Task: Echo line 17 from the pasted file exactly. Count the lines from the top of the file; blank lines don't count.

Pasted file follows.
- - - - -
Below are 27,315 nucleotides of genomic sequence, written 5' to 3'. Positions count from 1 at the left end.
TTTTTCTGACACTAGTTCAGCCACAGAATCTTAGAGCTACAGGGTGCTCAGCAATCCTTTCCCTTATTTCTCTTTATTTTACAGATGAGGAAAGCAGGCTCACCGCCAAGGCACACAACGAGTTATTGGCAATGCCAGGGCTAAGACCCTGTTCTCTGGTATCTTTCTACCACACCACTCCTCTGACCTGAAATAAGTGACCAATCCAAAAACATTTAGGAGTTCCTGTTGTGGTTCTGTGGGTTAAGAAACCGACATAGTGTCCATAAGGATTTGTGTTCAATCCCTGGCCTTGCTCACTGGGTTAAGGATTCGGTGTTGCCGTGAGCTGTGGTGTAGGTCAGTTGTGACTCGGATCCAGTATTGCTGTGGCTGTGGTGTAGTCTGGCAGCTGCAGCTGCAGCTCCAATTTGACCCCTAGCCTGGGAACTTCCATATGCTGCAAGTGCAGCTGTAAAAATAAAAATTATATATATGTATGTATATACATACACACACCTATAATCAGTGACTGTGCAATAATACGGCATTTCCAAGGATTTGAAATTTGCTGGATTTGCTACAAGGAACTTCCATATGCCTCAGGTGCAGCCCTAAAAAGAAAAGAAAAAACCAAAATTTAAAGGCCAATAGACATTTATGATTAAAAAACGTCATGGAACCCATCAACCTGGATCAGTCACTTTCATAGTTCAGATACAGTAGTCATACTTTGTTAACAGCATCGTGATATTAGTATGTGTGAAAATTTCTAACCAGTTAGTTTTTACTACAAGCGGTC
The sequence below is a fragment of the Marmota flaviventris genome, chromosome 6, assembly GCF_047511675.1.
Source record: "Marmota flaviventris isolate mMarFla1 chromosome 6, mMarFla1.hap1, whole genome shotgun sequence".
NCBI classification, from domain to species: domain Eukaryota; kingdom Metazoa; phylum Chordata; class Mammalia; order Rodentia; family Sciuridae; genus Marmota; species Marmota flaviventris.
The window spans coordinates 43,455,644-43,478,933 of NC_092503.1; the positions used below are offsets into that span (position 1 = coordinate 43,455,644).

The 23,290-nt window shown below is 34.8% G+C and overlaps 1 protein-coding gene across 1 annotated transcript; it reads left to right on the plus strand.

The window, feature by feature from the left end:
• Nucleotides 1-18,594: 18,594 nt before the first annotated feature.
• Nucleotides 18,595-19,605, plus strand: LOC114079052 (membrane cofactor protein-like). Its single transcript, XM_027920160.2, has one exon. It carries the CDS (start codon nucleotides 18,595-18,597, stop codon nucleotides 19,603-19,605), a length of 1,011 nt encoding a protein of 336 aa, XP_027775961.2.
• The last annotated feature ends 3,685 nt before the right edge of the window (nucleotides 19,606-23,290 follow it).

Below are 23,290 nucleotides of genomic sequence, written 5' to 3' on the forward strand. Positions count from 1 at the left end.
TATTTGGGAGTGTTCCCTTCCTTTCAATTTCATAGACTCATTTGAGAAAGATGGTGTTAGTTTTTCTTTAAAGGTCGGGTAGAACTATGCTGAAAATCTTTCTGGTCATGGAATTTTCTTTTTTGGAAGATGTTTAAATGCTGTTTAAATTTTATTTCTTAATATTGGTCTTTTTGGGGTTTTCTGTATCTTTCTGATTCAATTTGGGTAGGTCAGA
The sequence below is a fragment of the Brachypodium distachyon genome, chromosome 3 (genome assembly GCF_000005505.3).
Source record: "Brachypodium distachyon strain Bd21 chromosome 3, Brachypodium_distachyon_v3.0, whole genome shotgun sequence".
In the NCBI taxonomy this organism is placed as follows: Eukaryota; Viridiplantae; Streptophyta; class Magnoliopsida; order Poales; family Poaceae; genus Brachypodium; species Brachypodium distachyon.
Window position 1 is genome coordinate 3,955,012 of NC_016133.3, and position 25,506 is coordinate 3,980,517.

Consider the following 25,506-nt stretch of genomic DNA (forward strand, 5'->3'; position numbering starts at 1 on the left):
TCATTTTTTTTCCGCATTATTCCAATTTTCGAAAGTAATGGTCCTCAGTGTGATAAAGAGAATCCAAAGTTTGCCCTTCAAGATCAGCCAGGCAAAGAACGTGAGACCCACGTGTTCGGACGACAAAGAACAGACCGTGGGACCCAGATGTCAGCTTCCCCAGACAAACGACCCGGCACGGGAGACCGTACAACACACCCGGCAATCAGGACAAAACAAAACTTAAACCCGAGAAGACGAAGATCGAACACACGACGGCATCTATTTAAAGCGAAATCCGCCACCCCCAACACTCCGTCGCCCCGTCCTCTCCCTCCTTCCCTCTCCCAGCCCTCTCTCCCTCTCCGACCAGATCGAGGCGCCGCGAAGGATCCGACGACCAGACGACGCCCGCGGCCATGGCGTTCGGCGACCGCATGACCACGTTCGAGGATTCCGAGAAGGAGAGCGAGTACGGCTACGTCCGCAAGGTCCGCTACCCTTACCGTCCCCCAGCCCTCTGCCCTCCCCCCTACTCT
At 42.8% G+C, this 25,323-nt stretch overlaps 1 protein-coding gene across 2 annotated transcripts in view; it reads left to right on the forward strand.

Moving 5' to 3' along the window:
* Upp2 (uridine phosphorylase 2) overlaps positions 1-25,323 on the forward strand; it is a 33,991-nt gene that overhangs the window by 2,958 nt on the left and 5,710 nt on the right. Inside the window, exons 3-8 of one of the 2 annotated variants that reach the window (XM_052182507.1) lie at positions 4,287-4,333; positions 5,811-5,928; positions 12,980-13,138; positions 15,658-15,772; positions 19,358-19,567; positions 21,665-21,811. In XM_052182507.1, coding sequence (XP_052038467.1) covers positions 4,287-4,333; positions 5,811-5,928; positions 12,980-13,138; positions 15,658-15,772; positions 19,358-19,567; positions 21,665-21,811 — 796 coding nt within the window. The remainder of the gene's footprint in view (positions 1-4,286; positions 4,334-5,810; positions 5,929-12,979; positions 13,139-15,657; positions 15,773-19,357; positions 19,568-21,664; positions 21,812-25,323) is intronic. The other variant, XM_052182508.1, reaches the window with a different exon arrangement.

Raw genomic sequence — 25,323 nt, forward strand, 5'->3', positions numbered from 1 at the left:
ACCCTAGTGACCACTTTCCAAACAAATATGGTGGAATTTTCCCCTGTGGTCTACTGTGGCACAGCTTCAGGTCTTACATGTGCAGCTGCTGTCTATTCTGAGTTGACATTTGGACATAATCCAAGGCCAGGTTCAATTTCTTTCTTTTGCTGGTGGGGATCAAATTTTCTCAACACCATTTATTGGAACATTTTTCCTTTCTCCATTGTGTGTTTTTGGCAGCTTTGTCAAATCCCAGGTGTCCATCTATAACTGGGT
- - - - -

Window position 1 is genome coordinate 3,955,012 of NC_016133.3, and position 25,506 is coordinate 3,980,517.